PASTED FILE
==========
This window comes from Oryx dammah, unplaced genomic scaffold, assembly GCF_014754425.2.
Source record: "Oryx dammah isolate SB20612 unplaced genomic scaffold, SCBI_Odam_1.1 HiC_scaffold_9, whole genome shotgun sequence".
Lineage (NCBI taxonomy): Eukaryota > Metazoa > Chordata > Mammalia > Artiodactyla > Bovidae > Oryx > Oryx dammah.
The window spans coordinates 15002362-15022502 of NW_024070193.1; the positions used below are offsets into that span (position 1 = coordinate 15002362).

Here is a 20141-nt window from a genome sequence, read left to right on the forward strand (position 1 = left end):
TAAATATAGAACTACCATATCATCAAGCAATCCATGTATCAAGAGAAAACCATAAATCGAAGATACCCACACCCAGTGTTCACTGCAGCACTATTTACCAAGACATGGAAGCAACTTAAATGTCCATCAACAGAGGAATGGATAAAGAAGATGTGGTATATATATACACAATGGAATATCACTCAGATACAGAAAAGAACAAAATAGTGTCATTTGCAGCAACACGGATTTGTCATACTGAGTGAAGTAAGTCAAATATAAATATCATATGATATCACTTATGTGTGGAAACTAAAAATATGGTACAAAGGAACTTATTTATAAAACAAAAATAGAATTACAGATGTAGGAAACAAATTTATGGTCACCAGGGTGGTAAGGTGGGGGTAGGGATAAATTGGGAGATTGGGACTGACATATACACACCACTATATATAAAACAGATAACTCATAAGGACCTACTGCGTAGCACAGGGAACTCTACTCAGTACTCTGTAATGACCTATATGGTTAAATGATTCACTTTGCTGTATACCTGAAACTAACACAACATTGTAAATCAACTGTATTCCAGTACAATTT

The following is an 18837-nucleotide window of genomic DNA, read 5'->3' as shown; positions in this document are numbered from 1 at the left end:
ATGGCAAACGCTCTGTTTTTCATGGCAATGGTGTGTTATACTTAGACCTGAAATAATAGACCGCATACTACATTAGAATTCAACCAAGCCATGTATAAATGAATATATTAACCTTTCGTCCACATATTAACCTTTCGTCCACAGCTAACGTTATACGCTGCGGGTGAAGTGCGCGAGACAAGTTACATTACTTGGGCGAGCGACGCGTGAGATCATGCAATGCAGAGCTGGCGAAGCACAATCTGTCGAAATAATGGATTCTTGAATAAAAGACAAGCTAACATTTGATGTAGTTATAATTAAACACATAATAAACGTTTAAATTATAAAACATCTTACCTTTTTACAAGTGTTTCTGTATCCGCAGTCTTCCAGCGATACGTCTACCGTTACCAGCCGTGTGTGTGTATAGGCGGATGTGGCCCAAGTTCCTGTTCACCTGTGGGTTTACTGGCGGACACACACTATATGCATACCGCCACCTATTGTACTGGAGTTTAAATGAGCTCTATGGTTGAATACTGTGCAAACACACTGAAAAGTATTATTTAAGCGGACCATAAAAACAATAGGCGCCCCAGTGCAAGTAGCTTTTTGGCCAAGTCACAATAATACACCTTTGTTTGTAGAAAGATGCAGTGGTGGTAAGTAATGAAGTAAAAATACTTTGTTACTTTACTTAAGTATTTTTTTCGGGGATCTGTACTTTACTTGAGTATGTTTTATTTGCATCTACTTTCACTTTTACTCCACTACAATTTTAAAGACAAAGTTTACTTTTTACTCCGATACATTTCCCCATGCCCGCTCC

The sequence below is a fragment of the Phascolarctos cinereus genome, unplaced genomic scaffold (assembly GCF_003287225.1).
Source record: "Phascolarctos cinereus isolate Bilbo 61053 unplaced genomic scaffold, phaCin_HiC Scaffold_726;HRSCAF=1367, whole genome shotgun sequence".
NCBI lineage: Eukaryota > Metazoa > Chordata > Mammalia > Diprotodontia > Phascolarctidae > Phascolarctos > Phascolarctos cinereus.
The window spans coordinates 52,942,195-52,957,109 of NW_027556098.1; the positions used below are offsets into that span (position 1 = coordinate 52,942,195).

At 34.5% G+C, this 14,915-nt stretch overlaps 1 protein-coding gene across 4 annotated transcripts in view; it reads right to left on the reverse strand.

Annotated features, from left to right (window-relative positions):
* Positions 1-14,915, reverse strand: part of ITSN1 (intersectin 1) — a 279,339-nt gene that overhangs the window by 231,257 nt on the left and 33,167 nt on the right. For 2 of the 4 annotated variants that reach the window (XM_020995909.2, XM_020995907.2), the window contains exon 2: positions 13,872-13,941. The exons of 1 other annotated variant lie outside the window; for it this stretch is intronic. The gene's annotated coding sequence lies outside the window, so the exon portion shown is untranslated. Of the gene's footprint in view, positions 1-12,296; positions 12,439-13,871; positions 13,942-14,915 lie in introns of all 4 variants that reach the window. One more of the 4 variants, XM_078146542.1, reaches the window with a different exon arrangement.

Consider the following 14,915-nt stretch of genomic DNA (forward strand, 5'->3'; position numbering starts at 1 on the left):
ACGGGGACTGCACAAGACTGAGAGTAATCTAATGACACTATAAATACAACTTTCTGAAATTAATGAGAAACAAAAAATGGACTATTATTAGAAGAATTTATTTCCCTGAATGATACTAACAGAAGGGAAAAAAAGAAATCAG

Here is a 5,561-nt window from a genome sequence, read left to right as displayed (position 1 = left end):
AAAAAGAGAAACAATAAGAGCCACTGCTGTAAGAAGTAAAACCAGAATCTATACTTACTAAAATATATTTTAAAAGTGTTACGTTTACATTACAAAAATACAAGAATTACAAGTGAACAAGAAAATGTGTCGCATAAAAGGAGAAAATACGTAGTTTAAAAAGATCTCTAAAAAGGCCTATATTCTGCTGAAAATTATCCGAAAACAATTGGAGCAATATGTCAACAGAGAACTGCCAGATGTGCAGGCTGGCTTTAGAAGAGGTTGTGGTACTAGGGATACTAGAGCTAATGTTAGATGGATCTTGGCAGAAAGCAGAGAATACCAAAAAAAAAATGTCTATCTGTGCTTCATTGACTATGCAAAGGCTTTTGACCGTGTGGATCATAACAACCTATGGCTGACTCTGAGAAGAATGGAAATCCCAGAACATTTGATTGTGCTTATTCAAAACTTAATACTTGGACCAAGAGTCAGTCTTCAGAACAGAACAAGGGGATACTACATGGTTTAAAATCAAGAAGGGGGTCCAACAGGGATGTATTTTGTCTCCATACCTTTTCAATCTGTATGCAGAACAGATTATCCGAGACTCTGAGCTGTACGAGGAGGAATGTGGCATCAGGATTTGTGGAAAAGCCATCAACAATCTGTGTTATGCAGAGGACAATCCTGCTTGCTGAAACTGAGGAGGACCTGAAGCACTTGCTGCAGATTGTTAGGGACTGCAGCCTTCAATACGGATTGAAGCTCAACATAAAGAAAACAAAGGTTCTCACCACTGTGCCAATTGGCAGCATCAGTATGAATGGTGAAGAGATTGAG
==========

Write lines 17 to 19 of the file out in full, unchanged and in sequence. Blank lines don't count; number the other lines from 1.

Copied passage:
ACGGGGACTGCACAAGACTGAGAGTAATCTAATGACACTATAAATACAACTTTCTGAAATTAATGAGAAACAAAAAATGGACTATTATTAGAAGAATTTATTTCCCTGAATGATACTAACAGAAGGGAAAAAAAGAAATCAG

Here is a 5,561-nt window from a genome sequence, read left to right as displayed (position 1 = left end):
AAAAAGAGAAACAATAAGAGCCACTGCTGTAAGAAGTAAAACCAGAATCTATACTTACTAAAATATATTTTAAAAGTGTTACGTTTACATTACAAAAATACAAGAATTACAAGTGAACAAGAAAATGTGTCGCATAAAAGGAGAAAATACGTAGTTTAAAAAGATCTCTAAAAAGGCCTATATTCTGCTGAAAATTATCCGAAAACAATTGGAGCAATATGTCAACAGAGAACTGCCAGATGTGCAGGCTGGCTTTAGAAGAGGTTGTGGTACTAGGGATACTAGAGCTAATGTTAGATGGATCTTGGCAGAAAGCAGAGAATACCAAAAAAAAAATGTCTATCTGTGCTTCATTGACTATGCAAAGGCTTTTGACCGTGTGGATCATAACAACCTATGGCTGACTCTGAGAAGAATGGAAATCCCAGAACATTTGATTGTGCTTATTCAAAACTTAATACTTGGACCAAGAGTCAGTCTTCAGAACAGAACAAGGGGATACTACATGGTTTAAAATCAAGAAGGGGGTCCAACAGGGATGTATTTTGTCTCCATACCTTTTCAATCTGTATGCAGAACAGATTATCCGAGACTCTGAGCTGTACGAGGAGGAATGTGGCATCAGGATTTGTGGAAAAGCCATCAACAATCTGTGTTATGCAGAGGACAATCCTGCTTGCTGAAACTGAGGAGGACCTGAAGCACTTGCTGCAGATTGTTAGGGACTGCAGCCTTCAATACGGATTGAAGCTCAACATAAAGAAAACAAAGGTTCTCACCACTGTGCCAATTGGCAGCATCAGTATGAATGGTGAAGAGATTGAG